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DS2 (6) has a peanut allergy. Is he likely to develop anaphylaxis? Should I be doing anything special?

(8 Posts)
yellowallpaper Thu 10-Oct-19 20:42:51

So far he comes up in hives around his mouth if he comes near peanuts or hummus (I kissed him after eating peanut butter and he came out in hives). It clears with antihistamine syrup, but I don't know if he's likely to become worse. What do I do? Do I need to ask the GP for some test of other?

itsgettingweird Thu 10-Oct-19 20:44:35

If you suspect a nut allergy that hasn't already been confirmed by gp then you definitely need to go.

In the meantime cut all nuts from your diet, the household and warn anyone who comes into contact he may have a peanut allergy.

Allergic reactions can get worse with each exposure as the antibodies develop against the allergen it can react quicker.

wtftodo Thu 10-Oct-19 20:45:47

There aren’t any peanuts in hummus so is it possible he is also reacting to sesame? It’s another common allergy.

I would take him to GP. Particularly if he is “atopic” ie has or had eczema, and asthma or viral wheeze, they should refer him to allergy clinic for testing.

In the meantime avoid totally.

PeopleMover Thu 10-Oct-19 20:47:47

You need to go to your GP for a referral for allergy testing.

And yes he could have an anaphylactic reaction, so avoid all nuts/peanuts until you know exactly what he is allergic too.

MAFIL Fri 11-Oct-19 15:37:14

Yes, you definitely need to see your GP.
Bear in mind that peanuts are not nuts, they are legumes. So whilst it is possible to be allergic to both peanuts and tree nuts (my son is) a more likely cross sensitivity is with other legumes such as lentils, peas etc. So the reaction to hummus could be to chickpeas, though as a previous poster mentioned, sesame is another common allergen.
Either way, you need to get him tested and he may need to carry an adrenaline auto injector.

yellowallpaper Fri 11-Oct-19 20:05:35

DS2 has quite bad excema as a toddler and has inhalers (blue and brown) for a wheeze, so he definitely in the allergy ball park sad

Definitely reacts easily to peanuts so definite allergy.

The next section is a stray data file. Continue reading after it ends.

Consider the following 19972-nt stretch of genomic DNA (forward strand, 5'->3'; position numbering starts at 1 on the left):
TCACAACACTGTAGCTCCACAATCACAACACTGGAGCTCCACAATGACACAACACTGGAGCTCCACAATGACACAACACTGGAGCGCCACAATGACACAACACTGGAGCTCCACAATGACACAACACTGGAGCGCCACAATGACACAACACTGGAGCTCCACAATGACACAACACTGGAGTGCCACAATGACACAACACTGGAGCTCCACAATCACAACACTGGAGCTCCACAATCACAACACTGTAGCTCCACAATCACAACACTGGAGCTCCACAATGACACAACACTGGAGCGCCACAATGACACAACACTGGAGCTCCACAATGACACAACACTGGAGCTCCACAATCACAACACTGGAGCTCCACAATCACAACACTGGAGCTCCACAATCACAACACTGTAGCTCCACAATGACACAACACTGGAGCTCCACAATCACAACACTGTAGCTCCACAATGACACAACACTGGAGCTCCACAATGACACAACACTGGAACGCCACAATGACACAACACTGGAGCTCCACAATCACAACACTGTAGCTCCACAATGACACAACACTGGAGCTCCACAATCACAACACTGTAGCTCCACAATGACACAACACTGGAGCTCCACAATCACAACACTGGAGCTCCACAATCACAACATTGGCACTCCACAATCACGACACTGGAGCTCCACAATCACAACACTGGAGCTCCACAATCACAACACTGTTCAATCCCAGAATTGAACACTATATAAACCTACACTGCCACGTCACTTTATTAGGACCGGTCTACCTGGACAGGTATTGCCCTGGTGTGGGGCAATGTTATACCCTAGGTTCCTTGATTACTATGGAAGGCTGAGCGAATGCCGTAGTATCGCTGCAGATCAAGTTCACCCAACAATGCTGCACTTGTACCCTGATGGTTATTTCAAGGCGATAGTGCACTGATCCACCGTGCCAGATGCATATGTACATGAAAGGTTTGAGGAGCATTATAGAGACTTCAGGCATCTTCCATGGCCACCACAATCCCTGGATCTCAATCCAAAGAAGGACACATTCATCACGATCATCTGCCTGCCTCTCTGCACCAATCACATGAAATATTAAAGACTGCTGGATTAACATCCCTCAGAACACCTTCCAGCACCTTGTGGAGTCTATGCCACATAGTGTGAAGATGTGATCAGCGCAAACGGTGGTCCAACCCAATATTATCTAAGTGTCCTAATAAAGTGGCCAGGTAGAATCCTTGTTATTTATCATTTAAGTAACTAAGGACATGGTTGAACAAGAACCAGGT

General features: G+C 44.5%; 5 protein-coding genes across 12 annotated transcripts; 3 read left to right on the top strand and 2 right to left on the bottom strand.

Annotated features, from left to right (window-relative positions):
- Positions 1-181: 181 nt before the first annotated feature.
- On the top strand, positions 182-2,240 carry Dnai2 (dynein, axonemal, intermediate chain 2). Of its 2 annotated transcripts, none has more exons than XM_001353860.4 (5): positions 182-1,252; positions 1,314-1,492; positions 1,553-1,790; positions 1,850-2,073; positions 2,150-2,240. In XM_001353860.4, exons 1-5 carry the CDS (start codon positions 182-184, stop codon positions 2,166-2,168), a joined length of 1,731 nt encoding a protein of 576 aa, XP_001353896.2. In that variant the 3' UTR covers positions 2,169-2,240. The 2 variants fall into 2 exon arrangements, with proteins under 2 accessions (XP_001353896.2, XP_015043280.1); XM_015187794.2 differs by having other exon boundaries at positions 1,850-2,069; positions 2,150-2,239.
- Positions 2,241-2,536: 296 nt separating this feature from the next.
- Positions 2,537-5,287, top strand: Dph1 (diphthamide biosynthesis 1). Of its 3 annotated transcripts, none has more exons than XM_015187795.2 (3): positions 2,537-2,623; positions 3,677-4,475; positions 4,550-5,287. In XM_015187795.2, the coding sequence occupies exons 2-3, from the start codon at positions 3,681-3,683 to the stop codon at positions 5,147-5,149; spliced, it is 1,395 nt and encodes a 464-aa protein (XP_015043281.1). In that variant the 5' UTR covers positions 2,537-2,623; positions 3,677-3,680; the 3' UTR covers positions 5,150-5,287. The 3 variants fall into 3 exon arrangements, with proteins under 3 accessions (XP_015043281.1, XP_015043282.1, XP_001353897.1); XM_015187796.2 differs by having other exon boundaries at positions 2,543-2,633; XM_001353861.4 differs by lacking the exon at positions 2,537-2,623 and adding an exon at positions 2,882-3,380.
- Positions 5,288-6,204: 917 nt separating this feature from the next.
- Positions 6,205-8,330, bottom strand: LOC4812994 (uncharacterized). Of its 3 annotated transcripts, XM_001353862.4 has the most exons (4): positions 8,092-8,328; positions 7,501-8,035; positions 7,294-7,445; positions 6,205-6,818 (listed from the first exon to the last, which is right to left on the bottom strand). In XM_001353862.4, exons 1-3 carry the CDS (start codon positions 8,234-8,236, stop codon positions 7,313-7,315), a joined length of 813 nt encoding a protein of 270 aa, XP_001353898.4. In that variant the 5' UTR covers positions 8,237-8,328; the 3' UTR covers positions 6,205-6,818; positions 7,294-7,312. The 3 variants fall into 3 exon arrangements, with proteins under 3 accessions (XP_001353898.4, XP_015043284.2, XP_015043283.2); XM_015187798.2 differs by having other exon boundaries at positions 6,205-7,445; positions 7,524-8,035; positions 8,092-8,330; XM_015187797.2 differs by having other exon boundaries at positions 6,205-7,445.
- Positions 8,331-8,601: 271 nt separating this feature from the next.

Thanks I'll push the GP for testing. Antihistamines settle the hives quite well but I do feel a bit like it's only a matter of time. So bloody pissed off with this as it's quite a serious situation and I have a severely disabled older child to care for ☹️☹️☹️☹️

LaserShark Fri 11-Oct-19 20:12:08

Yes, I have a child with eczema and asthma who had an anaphylactic reaction out of the blue which was very scary and how we found out he has a nut allergy - all nuts including peanuts as it turns out. However, once you get tested and have an auto-injector, you will feel more in control. Go to your GP and cut nuts out completely until you know for definite. Avoid hummus, sesame seeds, legumes perhaps to be on the safe side as well. It’s horrible and stressful and scary but Piriton and auto-injectors are literal lifesavers and it’s so much better to know.

MAFIL Fri 11-Oct-19 21:16:40

Sorry to be a harbinger of doom @yellowallpaper but the additional atopic history makes it all the more important that you see the doctor about this fairly soon. Even though the reactions have been managed successfully with antihistamines so far, they may get more severe and asthma plus even relatively mild reactions to nuts or peanuts used strong indication for carrying an auto injector.
The previous poster is right though, once you know exactly what you are dealing with and have the drugs and the training, you will almost certainly feel better about it.
I can empathise - my 14 year old son has been the classic "allergic march" child, starting with a bit of eczema as a baby, then developing asthma, allergic rhinitis, multiple IgE mediated allergies to foods and environmental allergens and eosinophilic esophagitis and colitis as he has grown up. Yet some of my family still reckon that "all this allergic stuff is a fad" hmm I am sure it is little comfort to you at the moment, but allergen avoidance is much easier than it used to be, with better labelling and increased awareness. There is still plenty of room for improvement of course but things are heading in the right direction. We'd managed 11 years without accidental nut exposure until I stuffed up with a misread label few months ago. That taught me not to get complacent I can tell you! It does get easier with time, at least in part because in my experience at least, children with allergies soon learn to question everything themselves and you dont have to have eyes in the back of your head in case they grab something when you are distracted. That said, I will still be a cat on a hot tin roof next year when my DS goes on his first trip abroad without me.
I hope you don't have to wait too long for an appointment and that you soon get to the bottom of everything.

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